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Lake Bemidji Pond Hockey Classic: New festival brings energy to ice

Team J&M in red and Lazy Jacks Budweiser Big North in white work the second half of their Saturday morning match in the Lake Bemidji Pond Hockey Classic. Pioneer Photo/Molly Miron1 / 2
Mike Lundin of Team J&M in the Lake Bemidji Pond Hockey Classic takes a halftime break Saturday morning with his son, Dylan, 3, and Dylan's grandfather, Dave Upgren. Pioneer Photo/Molly Miron2 / 2

A sunny winter day, the hiss of skates on ice, the mixed scents of barbecue, kettle corn and mini doughnuts, and the cheers of spectators and encouraging shouts of teammates - the first Lake Bemidji Pond Hockey Classic has added a new dimension to winter festivals.

"Here's your coach," said Sheryl Lundin as her 3-year-old grandson slid up to his father, Mike Lundin, for a hug.

Mike was taking a break between the two 15-minute halves of his J&M team's match against the Lazy Jacks Budweiser Big North players.

Everybody's name on the team starts with a J or an M," Mike said before hopping over the boards to scramble for the puck as the second half commenced.

"It's a family affair here - what a gorgeous day for this," said Dylan's grandfather, Dave Upgren, who was also watching the sport with Dylan's aunt, Marilyn Upgren.

Matt Hempstead, a member of Lazy Jacks, said he has played hockey, but "I wouldn't say exactly like this."

Pond hockey is played without goalies and with four players from each team on the ice at a time. A team scores when a player shoots the puck through one of two shallow slots in the wooden goal.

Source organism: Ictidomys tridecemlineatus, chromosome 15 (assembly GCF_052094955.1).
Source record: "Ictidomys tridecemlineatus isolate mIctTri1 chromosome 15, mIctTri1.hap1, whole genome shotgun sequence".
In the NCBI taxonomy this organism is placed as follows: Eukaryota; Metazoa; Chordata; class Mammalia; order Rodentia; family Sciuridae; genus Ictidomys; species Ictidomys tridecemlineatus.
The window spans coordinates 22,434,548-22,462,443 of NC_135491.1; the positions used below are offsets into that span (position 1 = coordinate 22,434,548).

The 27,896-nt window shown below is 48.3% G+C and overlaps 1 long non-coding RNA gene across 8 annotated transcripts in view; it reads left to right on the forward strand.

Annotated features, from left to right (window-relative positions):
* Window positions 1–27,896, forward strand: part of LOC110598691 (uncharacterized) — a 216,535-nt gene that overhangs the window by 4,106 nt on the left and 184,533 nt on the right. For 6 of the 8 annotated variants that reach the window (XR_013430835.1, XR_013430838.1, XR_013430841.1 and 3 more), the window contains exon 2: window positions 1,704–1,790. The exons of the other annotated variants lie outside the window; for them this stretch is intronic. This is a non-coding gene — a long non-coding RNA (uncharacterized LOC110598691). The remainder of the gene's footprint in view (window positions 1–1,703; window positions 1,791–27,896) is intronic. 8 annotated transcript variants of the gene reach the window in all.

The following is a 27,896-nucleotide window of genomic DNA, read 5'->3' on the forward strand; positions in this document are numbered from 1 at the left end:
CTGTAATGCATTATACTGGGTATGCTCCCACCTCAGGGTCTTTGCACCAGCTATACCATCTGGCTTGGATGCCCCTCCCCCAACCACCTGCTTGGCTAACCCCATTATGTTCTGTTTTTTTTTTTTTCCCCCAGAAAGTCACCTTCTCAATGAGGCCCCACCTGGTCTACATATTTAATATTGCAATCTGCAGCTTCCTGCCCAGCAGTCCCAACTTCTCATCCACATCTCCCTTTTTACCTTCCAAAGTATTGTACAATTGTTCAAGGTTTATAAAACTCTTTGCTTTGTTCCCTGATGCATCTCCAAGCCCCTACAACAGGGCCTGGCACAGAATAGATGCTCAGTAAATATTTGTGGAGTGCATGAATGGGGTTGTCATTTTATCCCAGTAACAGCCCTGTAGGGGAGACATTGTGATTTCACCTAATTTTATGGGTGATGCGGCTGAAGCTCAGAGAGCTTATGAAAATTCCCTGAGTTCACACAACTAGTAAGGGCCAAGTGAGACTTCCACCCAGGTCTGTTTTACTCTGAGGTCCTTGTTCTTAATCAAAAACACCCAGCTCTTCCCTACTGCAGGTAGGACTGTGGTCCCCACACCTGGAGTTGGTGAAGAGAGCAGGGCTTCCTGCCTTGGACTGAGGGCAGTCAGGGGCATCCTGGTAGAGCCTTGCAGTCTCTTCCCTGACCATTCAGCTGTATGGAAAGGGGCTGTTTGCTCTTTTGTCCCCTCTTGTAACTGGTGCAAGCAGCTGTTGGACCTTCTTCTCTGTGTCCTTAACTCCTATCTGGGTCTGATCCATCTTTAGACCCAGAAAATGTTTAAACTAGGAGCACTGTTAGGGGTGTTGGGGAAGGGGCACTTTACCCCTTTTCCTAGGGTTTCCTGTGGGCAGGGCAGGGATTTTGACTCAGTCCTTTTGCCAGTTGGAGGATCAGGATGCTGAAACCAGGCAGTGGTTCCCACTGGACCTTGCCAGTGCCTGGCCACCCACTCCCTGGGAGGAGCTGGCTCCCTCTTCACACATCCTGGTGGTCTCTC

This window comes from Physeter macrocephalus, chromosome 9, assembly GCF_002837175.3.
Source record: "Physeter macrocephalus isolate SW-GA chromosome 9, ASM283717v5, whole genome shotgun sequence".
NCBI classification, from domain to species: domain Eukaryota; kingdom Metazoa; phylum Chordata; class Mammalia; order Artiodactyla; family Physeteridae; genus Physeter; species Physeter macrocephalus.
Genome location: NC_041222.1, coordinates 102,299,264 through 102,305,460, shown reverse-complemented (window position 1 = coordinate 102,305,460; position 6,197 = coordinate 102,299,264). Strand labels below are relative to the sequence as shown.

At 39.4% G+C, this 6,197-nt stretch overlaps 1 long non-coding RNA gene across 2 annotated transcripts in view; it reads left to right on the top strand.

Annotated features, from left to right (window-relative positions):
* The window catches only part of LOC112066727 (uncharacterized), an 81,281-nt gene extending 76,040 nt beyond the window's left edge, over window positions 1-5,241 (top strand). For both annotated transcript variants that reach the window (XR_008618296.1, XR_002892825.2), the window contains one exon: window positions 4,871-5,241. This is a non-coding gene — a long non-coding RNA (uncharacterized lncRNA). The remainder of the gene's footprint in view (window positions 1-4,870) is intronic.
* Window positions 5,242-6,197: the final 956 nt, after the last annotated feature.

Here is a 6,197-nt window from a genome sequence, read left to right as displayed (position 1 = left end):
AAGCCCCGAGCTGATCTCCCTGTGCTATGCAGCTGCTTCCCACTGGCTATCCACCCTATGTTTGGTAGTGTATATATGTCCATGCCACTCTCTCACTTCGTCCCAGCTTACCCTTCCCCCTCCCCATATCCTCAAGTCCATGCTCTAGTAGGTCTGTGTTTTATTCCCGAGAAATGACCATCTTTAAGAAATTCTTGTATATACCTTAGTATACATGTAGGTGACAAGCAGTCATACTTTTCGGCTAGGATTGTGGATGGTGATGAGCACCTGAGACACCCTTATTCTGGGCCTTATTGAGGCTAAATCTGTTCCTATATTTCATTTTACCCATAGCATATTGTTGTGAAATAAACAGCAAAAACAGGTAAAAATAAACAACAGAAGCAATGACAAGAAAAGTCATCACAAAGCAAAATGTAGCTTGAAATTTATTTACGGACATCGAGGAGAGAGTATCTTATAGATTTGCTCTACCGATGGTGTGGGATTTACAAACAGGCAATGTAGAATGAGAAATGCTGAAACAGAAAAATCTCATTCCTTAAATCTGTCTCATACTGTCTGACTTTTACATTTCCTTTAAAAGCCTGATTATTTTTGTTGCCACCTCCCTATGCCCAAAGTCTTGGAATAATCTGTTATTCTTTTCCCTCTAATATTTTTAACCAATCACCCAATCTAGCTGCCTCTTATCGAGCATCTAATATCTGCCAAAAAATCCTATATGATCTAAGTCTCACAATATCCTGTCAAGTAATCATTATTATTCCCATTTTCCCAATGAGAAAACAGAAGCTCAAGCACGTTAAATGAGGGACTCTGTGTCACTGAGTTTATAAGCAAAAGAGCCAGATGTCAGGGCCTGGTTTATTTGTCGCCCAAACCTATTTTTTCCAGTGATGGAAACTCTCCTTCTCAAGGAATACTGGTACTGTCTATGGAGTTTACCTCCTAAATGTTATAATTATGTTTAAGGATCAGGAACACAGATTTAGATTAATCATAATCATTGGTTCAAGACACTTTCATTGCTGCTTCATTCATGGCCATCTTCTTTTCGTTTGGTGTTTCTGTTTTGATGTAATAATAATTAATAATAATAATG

"Pretty intense, really quick," said player Dan Foster of the Ice Hole team.

His team was playing the Pond Stars Saturday morning.

"It's fun to bring hockey outside for those who aren't in organized leagues any more," said Bre Bian, a Pond Star player who recently graduated from Concordia College and played on the women's hockey team there.

Although the official teams had to be made up of players who are 18 or older, children slid around in boots playing puck keep-away on makeshift ponds or on ponds in line to be resurfaced.

Derek Leach, manager of festival sponsor Hampton Inn & Suites and Green Mill Restaurant, and one of the pond hockey tournament organizers, said if there are spare rinks today, they might arrange for children to play. The rinks are near the Hampton.

"This is our learning year," said David Cermak, ice manager. "We're figuring out how to keep the ice good between games. We should have a couple of people (who) all they do is slush in cracks."

Volunteers used snow scoops to remove the shavings kicked up by the skaters before Cermak brought in the "Hamboni," a water tank on a trailer pulled by a four-wheeler. The device was designed and built by Brian Hammitt for his backyard rink. It dribbles water onto the ice and smoothes it out with a drag rag.

"A lot of energy brought to Bemidji with this (pond hockey)," Hammitt said.

Play will continue at 8 a.m. today. Refreshments are available in the warming tent and parking is available on the ice near the rinks.